Before destroying Sodom and its environs Hashem felt that it was only proper that He inform Avraham of their impending destruction: "Will I conceal from Avraham that which I am intending to do? For I am fond of him because he will educate his children and household to follow the ways of Hashem, to perform acts of charity and carry out justice, so that Hashem will bring upon Avraham that which He spoke about him" (Bereishis18:17,19). Rashi explains that Avraham commanded his offspring to guard the ways of Hashem in order that Hashem reciprocate and deliver to his family all the good that He had spoken about.
This idea seems quite difficult in light of the Mishna in Pirkei Avos (1:3). The Tanna exhorts us, "Do not be like the servants who serve their master with the intention of receiving remuneration. Rather, be like those servants who serve the master without the intention of receiving remuneration." With this in mind, why would Avraham specifically command his children to serve Hashem with the explicit intention of receiving reward?
Rav Wolbe (Shiurei Chumash, Parashas Vayeira18:19, 22:12) explains that although in one's personal avodah he should strive to serve Hashem without an eye on the paycheck, nevertheless, when it comes to educating one's children it must specifically be done with an emphasis on reward. The Rambam (Hilchos Teshuva10:4-5) writes that attaining the level of "lishma" serving Hashem with the single intention of doing His will, is a level reserved for the wisest of men and their disciples. The Rambam continues, "Therefore, when teaching children... one should teach them to serve Hashem out of fear [lest they get punished] and with the intention of being rewarded." The foundation of chinuch is educating a child to do a mitzvah "she'lo lishma" i.e. with the specific goal of receiving reward.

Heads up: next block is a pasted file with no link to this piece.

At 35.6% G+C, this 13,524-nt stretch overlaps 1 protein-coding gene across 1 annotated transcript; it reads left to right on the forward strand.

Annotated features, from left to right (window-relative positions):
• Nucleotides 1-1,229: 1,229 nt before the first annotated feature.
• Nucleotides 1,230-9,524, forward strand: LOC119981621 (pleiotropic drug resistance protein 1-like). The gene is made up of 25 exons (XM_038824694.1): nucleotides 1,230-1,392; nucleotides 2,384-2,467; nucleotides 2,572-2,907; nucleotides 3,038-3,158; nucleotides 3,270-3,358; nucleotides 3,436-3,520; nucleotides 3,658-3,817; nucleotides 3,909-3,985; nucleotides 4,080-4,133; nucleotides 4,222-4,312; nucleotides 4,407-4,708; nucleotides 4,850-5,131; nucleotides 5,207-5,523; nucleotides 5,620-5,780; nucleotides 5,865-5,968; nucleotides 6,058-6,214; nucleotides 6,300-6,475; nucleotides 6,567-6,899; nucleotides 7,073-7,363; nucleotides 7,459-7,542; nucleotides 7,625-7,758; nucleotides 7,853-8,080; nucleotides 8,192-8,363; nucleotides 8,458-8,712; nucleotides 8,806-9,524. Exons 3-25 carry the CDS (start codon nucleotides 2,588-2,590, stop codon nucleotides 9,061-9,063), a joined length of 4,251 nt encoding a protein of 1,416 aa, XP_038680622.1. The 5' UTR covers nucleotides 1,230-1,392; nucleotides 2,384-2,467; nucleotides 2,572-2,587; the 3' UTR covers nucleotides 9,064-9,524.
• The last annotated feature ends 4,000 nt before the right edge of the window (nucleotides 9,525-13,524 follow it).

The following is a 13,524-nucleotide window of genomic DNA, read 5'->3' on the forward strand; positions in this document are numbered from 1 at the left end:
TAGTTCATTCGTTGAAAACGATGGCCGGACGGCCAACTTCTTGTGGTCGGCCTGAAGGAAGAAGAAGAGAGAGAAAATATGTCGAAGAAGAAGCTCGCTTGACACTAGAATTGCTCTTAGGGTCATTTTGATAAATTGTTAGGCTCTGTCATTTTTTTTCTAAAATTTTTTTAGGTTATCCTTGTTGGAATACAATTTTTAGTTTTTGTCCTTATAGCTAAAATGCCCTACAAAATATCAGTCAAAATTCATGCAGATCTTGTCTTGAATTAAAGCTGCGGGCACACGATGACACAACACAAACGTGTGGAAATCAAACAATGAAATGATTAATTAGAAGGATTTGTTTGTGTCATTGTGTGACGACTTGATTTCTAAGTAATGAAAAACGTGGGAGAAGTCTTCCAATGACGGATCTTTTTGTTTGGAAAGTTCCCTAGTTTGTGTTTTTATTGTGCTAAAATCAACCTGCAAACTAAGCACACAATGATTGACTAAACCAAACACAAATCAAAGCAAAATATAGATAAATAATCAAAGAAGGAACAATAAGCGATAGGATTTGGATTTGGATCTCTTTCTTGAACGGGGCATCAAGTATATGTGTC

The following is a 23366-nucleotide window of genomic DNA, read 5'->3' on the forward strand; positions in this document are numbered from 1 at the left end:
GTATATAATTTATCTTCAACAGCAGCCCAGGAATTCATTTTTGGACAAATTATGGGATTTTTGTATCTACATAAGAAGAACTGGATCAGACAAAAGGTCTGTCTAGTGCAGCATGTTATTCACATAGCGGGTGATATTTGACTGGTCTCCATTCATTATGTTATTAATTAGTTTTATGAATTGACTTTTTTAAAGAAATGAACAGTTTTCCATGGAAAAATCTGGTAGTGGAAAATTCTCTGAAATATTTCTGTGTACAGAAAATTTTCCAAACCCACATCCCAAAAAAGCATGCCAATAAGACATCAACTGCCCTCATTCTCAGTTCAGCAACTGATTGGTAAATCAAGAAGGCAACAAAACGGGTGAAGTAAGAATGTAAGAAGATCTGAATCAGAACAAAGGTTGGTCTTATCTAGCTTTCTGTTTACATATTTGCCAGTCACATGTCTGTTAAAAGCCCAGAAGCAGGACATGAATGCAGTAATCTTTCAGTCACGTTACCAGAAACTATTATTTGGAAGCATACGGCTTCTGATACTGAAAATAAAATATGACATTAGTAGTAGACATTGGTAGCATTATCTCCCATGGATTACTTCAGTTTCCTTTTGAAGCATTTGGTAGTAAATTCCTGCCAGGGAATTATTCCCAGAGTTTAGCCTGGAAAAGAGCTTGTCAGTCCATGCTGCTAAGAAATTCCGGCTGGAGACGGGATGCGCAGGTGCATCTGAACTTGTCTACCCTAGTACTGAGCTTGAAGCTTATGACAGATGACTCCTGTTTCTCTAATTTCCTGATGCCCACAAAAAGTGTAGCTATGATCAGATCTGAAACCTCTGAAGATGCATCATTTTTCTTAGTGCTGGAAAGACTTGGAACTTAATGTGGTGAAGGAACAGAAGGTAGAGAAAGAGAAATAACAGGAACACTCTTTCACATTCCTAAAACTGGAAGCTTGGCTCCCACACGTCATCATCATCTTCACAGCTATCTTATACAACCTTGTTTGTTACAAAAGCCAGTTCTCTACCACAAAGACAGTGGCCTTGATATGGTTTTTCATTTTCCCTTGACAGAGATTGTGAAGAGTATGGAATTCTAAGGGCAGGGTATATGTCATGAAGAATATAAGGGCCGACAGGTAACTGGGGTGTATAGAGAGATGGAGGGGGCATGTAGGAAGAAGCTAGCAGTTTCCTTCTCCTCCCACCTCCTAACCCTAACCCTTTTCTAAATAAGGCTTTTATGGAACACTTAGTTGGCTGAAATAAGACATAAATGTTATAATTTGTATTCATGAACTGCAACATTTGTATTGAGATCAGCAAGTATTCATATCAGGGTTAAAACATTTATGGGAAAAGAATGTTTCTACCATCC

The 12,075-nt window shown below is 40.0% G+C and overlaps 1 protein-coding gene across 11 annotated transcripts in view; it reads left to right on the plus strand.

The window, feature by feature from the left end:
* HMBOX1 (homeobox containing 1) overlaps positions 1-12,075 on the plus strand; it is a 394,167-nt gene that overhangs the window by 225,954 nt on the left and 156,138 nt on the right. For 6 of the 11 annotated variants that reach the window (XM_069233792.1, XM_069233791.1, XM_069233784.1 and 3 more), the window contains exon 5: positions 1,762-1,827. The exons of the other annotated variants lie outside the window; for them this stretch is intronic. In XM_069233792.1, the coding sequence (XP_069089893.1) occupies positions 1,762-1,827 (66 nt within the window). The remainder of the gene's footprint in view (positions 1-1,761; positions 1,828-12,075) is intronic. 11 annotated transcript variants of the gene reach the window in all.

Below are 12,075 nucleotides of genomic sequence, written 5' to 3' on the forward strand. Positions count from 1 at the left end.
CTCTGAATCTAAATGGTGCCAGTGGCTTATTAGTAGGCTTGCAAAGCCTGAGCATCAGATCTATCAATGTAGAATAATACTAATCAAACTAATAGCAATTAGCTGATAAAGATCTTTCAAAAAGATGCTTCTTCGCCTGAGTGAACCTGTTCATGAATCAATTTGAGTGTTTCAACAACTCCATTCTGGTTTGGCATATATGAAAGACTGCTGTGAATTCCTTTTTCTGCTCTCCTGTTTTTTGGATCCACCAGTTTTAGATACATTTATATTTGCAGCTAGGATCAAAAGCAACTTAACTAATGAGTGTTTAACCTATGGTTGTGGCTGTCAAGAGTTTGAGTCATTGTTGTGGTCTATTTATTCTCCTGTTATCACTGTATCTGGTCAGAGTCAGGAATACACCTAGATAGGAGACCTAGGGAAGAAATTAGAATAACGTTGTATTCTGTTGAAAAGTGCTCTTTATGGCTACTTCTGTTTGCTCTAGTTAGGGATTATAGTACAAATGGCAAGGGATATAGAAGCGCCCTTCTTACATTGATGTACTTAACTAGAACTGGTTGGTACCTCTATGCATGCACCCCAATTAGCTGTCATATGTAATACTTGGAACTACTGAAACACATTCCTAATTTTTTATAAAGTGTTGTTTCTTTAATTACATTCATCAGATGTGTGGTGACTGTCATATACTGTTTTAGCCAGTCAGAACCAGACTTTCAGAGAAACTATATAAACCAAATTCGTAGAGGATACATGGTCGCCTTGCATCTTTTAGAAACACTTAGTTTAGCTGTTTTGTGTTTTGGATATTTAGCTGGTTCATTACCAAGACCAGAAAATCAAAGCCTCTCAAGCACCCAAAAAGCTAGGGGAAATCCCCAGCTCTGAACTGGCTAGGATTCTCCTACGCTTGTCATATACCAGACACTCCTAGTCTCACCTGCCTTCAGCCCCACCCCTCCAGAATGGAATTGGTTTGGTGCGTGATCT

Later in the parsha, Rav Wolbe extends this idea even further. After Avraham successfully passed the tenth and final test of offering up his long awaited child, Yitzchok, the angel told him, "Now I know that you fear Hashem" (ibid. 22:12). Was it only now that Avraham's fear of Hashem was apparent? Had he not already passed nine other tests? Although Avraham had shown that he possessed fear of Hashem, he hadn't attained perfection in this area. Perfection means that no flaw whatsoever can be found in the middah. If at any point an ulterior motive is found, it suggests that all previous behavior might have merely been performed for that ulterior motive. Avraham's possible ulterior motive was his son Yitzchok. His entire service of Hashem might have been carried out with the intention of being rewarded with offspring who would carry his name and continue his legacy. When he brought his son as an offering, he proved to one and all that he fulfilled Hashem's commandments regardless of any ulterior motive.
Unfortunately, says, Rav Wolbe, our avodas Hashem is almost entirely based upon ulterior motives. He would say, "The boys come to Shachris because there is a Mashgiach, and I come to Shachris because I am the Mashgiach!" Rav Yeruchom Levovitz zt"l would illustrate this idea with the following example. One might be davening in his in-law's house and thinking that he heard his mother-in-law passing by, he would intensify his concentration. However, after realizing that it was only a cat, his intense concentration would suddenly wane!
Truth be told, continues Rav Wolbe, we shouldbase our avodah on a concrete ulterior motive. This will give us the drive to become bigger people. Once someone reaches a higher level he will have the ability to discard the ulterior motive, but until then it is imperative to find a good reason to become a great person. Whether the impetus is money, honor or your reputation, it's a desirable springboard so that you can be all that you can be in the army of Hashem!